There are two devotions close to my heart and vital for the future of our Church and for the salvation of our souls - The Eucharist and the Rosary. May we rediscover each day a deeper and more abiding reverence and love for the Blessed Sacrament. May we also use this month - one which the Church dedicates each year to the Most Holy Rosary - to experience and/or re-experience the power and efficacy of this most beautiful prayer, for as Blessed John Paul II taught us: "To recite the Rosary is nothing other than to contemplate with Mary the face of Christ."
One would be hard pressed to find a better example of the life-changing power of these two devotions than through the following story of one man's love for both.
From the inception of the Adoration Chapel in our parish and without interruption for nearly five years until a few days before his death, this gentleman came every Saturday morning. Initially, he came for two hours each week – from 3 A.M. to 5 A.M. Eventually, another person lent a helping hand by coming in a half-hour early each Saturday morning. That hour and a half was not enough for him – he added another hour each week when he joined his wife in the Chapel each Monday evening. He learned to pray the Rosary there. Oh, how he enjoyed praying the Rosary before the Blessed Sacrament!
Nothing kept him away – not snow, not ice, not radiation treatment, not chemotherapy, not even a terminal illness. Just weeks before his death, he came in at 3 AM in obvious discomfort. He was coughing and had some difficulty breathing. But how devoutly he tried to genuflect and bow his head before his beloved Lord. After awhile, he settled in his chair, pulled out his favorite little meditation booklet and began to pray the Rosary.
He knew that others were willing to cover his hour and half for him. But he did not want to “inconvenience anyone”. Despite the cancer that was raging through his weakened body, “there was no reason for him to give up his hour yet,” he said, “except that he was getting a little lazy”. His fellow Adorers reminded him of all the prayers being offered for him during this difficult time and of their desire to be helpful to him and to his family. He appreciated everyone’s prayers and concerns and simply told us that he did not want to get angry with God. He never did.
“It was okay for you to leave,” he said to me. He did not want me to stay. He was at peace – one with his heavenly Father and Mother. I should have thanked him then for teaching me how to live and how to die – with absolute trust and faith in a God Who always knew what was best for him.
He spent his last hour before the Blessed Sacrament with his wife five days before he passed away. He died at home surrounded by his loving family and on the feast day of Our Lady of the Rosary. How great is our God! This simple and humble man would have been the first one to admit that there was nothing of any value that he ever did on his own. Anything of value that he did (and he did much of eternal value) was only by and through the grace of God. How abundantly willing He is to provide that grace to those who love Him.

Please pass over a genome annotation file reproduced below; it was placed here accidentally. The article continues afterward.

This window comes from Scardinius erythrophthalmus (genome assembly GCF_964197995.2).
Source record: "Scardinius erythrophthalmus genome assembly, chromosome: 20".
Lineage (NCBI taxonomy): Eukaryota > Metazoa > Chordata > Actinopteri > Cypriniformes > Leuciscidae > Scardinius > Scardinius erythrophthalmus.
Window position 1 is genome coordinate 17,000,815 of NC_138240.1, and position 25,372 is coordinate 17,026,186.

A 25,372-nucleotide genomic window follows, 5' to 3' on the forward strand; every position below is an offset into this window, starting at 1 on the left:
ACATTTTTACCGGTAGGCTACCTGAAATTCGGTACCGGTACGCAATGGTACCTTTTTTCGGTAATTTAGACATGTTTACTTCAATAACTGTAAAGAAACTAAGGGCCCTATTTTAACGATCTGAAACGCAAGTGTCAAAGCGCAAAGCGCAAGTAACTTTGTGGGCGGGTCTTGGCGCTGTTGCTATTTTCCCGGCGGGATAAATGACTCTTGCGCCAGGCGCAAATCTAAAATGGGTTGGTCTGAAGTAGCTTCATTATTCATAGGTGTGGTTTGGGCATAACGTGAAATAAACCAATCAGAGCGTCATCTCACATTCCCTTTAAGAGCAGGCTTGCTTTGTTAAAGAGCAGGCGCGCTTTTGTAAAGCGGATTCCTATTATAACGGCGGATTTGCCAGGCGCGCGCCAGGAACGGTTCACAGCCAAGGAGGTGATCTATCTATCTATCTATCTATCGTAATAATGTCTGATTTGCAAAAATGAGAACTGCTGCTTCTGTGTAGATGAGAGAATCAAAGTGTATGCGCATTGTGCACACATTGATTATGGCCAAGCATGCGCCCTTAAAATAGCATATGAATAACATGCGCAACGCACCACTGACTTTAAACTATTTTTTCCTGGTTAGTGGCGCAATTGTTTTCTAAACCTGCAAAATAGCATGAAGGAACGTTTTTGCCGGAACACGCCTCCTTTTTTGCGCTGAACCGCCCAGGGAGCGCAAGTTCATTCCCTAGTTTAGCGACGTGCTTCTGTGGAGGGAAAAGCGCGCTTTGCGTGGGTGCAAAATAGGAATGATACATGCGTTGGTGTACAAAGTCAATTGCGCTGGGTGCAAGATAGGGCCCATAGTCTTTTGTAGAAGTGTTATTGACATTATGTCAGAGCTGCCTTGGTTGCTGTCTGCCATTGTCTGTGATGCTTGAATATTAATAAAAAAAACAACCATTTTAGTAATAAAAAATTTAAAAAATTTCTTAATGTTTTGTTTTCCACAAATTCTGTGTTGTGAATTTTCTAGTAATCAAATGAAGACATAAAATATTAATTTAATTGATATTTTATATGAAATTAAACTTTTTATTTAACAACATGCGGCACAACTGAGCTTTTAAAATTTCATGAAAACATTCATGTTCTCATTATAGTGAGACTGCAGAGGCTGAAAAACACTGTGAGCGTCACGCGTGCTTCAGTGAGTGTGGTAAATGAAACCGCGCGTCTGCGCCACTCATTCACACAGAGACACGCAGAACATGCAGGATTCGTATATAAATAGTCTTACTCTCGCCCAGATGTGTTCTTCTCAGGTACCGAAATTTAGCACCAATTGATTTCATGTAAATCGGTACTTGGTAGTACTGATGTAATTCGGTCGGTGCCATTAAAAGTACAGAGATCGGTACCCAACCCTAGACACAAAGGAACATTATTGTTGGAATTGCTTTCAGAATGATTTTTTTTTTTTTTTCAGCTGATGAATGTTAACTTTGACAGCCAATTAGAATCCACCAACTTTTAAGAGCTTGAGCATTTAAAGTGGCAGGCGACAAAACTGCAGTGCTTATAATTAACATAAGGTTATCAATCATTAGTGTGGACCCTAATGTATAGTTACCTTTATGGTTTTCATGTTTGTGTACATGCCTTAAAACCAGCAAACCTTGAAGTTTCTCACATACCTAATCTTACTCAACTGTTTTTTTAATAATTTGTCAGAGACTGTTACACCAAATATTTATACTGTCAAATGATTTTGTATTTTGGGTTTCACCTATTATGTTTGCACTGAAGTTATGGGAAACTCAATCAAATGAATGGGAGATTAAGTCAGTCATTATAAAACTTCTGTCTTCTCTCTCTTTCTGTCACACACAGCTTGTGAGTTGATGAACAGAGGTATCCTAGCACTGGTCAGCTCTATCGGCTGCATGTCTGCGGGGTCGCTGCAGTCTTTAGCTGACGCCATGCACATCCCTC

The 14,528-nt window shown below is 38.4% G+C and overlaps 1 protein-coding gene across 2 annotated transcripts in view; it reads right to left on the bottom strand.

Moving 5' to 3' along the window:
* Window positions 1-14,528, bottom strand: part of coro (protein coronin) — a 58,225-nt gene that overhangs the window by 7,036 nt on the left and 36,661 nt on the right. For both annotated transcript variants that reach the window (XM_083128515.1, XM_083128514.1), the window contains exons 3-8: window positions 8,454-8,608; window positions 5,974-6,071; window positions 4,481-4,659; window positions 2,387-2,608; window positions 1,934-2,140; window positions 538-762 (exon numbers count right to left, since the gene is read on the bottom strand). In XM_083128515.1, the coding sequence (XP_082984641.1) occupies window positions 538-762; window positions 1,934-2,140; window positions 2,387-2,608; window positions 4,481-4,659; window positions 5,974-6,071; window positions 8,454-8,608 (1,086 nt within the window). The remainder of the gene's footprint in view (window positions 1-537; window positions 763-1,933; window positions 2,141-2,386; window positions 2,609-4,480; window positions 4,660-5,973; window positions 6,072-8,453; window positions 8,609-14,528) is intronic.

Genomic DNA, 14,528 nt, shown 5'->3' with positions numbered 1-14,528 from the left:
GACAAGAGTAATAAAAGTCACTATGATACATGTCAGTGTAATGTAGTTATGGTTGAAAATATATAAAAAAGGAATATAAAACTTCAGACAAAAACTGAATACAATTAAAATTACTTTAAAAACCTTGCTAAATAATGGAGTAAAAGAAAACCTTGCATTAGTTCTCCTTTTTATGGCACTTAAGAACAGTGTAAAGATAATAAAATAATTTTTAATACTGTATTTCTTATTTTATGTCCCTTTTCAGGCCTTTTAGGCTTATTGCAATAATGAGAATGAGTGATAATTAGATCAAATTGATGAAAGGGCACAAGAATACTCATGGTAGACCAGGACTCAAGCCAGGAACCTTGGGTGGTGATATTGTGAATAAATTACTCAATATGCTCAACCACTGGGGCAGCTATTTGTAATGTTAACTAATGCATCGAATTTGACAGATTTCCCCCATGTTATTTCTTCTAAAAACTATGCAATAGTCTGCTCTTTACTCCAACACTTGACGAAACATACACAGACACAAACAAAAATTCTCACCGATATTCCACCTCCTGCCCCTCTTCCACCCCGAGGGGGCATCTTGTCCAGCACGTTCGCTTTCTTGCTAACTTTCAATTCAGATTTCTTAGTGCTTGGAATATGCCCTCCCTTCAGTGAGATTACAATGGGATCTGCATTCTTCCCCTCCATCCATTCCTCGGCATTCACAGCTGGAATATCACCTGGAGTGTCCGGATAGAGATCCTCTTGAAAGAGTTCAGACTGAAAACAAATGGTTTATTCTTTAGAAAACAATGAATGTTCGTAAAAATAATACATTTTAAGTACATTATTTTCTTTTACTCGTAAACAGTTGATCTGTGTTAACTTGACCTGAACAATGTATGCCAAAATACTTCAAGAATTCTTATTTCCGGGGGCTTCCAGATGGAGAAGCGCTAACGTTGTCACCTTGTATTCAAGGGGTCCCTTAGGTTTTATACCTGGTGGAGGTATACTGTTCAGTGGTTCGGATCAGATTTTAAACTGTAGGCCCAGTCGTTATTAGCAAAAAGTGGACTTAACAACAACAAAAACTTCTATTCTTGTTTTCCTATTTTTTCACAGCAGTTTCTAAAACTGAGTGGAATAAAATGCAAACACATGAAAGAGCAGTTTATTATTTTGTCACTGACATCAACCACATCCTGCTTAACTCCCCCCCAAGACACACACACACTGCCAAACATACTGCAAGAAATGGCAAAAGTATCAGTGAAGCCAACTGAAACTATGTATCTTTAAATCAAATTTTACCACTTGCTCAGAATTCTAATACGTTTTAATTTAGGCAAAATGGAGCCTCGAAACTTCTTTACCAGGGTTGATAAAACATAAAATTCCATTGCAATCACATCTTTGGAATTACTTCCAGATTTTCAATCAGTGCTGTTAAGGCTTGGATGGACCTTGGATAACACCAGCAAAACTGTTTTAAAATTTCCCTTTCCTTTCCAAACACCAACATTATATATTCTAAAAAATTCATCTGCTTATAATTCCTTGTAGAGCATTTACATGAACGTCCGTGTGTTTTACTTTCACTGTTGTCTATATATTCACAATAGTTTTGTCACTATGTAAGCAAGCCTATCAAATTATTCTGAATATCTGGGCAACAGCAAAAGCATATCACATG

God does not promise those who love him a life here free of trials and tribulations. Time before Him in the Blessed Sacrament or praying the Rosary do not guaranty a struggle free life. But He does promise sufficient graces to carry our daily crosses and eternity with Him for those who love Him.
Visits before the Blessed Sacrament and frequent contemplative recitation of the Rosary are joyful preludes to our face to face encounter with Our Lord and His Blessed Mother in heaven. They are vehicles through which we make reparation to Him, His Sacred Heart, His Mother and her Immaculate Heart, for all those who have rejected Him, do not love Him and who have mocked His most beloved Mother. Through these devotions, He will transform us and use us to transform others.
Through Adoration we will gain a greater appreciation and love for the Mass, for the reception of His Body and His Blood, and a clearer recognition of our need for the Sacrament of Reconciliation. Through the daily recitation of the mysteries of the Most Holy Rosary and the assistance of our heavenly Mother, we will draw closer to her Son.
May I ask you the same question Father Francis Hudson, S.C.J. once posed to his parishioners in a one sentence homily he gave: “What if God loved you only as much as you loved Him?” Or maybe we should reflect on a challenge issued by Leon Bloy, a French novelist, essayist and poet: “If you will look into your own heart in utter honesty, you must admit that there is one and only one reason why you are not, even now, as saintly as the primitive Christians: you do not wholly want to be.”
We are each called to be saints. Only saints get into heaven. Don’t panic! God will mold us into saints if we desire it. All things are possible for Him. Start or restart the journey. Use and love the tools He has given us – the Eucharist and the Rosary.
(Adapted from an article entitled "Come Let Us Adore Him - Everyday Not Just On Christmas" that originally appeared on April 22, 2010 on the Integrated Life channel of Catholic Exchange)